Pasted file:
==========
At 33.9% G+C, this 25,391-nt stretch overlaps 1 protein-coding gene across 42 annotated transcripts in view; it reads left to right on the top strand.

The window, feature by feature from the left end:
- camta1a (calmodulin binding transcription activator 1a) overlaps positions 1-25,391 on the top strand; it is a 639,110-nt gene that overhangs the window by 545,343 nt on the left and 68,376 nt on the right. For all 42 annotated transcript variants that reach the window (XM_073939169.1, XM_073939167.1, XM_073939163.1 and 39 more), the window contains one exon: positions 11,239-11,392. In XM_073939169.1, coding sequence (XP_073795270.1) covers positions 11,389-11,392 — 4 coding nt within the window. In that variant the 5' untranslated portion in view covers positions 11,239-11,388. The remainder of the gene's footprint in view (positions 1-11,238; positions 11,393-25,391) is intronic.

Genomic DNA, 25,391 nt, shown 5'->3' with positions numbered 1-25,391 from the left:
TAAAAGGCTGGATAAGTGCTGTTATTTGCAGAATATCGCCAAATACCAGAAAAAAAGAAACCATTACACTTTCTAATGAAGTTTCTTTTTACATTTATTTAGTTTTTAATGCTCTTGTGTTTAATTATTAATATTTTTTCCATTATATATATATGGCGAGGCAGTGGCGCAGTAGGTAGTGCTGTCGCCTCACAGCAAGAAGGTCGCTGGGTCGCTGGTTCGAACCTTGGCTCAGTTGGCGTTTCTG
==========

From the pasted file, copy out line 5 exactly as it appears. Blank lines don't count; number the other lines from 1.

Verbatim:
TAAAAGGCTGGATAAGTGCTGTTATTTGCAGAATATCGCCAAATACCAGAAAAAAAGAAACCATTACACTTTCTAATGAAGTTTCTTTTTACATTTATTTAGTTTTTAATGCTCTTGTGTTTAATTATTAATATTTTTTCCATTATATATATATGGCGAGGCAGTGGCGCAGTAGGTAGTGCTGTCGCCTCACAGCAAGAAGGTCGCTGGGTCGCTGGTTCGAACCTTGGCTCAGTTGGCGTTTCTG